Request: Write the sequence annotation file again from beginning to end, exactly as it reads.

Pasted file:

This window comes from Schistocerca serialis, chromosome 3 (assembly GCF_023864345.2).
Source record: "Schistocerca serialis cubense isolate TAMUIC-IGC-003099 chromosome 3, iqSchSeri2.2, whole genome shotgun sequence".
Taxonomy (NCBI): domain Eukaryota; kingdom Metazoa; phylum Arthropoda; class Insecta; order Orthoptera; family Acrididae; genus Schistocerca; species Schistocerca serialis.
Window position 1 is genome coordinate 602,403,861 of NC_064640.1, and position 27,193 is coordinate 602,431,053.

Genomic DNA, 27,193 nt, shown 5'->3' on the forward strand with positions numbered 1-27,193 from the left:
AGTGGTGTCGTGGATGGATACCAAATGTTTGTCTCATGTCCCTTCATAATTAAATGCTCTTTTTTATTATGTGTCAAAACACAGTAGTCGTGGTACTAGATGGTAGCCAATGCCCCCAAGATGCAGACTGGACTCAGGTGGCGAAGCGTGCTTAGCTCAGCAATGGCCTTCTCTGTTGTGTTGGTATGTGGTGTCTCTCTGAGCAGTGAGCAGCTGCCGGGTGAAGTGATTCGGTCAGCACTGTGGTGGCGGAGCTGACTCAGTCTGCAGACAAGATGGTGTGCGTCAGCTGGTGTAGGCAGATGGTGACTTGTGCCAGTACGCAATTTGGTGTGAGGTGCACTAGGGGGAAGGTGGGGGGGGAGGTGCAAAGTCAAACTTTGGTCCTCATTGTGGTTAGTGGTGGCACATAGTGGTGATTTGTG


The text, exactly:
This window comes from Schistocerca serialis, chromosome 3 (assembly GCF_023864345.2).
Source record: "Schistocerca serialis cubense isolate TAMUIC-IGC-003099 chromosome 3, iqSchSeri2.2, whole genome shotgun sequence".
Taxonomy (NCBI): domain Eukaryota; kingdom Metazoa; phylum Arthropoda; class Insecta; order Orthoptera; family Acrididae; genus Schistocerca; species Schistocerca serialis.
Window position 1 is genome coordinate 602,403,861 of NC_064640.1, and position 27,193 is coordinate 602,431,053.

Genomic DNA, 27,193 nt, shown 5'->3' on the forward strand with positions numbered 1-27,193 from the left:
AGTGGTGTCGTGGATGGATACCAAATGTTTGTCTCATGTCCCTTCATAATTAAATGCTCTTTTTTATTATGTGTCAAAACACAGTAGTCGTGGTACTAGATGGTAGCCAATGCCCCCAAGATGCAGACTGGACTCAGGTGGCGAAGCGTGCTTAGCTCAGCAATGGCCTTCTCTGTTGTGTTGGTATGTGGTGTCTCTCTGAGCAGTGAGCAGCTGCCGGGTGAAGTGATTCGGTCAGCACTGTGGTGGCGGAGCTGACTCAGTCTGCAGACAAGATGGTGTGCGTCAGCTGGTGTAGGCAGATGGTGACTTGTGCCAGTACGCAATTTGGTGTGAGGTGCACTAGGGGGAAGGTGGGGGGGGAGGTGCAAAGTCAAACTTTGGTCCTCATTGTGGTTAGTGGTGGCACATAGTGGTGATTTGTG